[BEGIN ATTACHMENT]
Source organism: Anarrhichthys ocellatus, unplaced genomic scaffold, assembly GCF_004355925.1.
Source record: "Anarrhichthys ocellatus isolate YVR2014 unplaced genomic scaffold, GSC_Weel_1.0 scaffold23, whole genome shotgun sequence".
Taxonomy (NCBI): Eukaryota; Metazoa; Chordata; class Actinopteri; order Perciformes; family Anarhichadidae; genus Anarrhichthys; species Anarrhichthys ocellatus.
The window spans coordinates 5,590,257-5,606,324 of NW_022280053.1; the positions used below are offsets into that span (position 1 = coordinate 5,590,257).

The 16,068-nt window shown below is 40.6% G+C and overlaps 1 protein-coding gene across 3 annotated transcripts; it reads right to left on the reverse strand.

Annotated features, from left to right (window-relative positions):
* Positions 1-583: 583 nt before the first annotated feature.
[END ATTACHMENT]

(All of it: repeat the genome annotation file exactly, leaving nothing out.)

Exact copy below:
Source organism: Anarrhichthys ocellatus, unplaced genomic scaffold, assembly GCF_004355925.1.
Source record: "Anarrhichthys ocellatus isolate YVR2014 unplaced genomic scaffold, GSC_Weel_1.0 scaffold23, whole genome shotgun sequence".
Taxonomy (NCBI): Eukaryota; Metazoa; Chordata; class Actinopteri; order Perciformes; family Anarhichadidae; genus Anarrhichthys; species Anarrhichthys ocellatus.
The window spans coordinates 5,590,257-5,606,324 of NW_022280053.1; the positions used below are offsets into that span (position 1 = coordinate 5,590,257).

The 16,068-nt window shown below is 40.6% G+C and overlaps 1 protein-coding gene across 3 annotated transcripts; it reads right to left on the reverse strand.

Annotated features, from left to right (window-relative positions):
* Positions 1-583: 583 nt before the first annotated feature.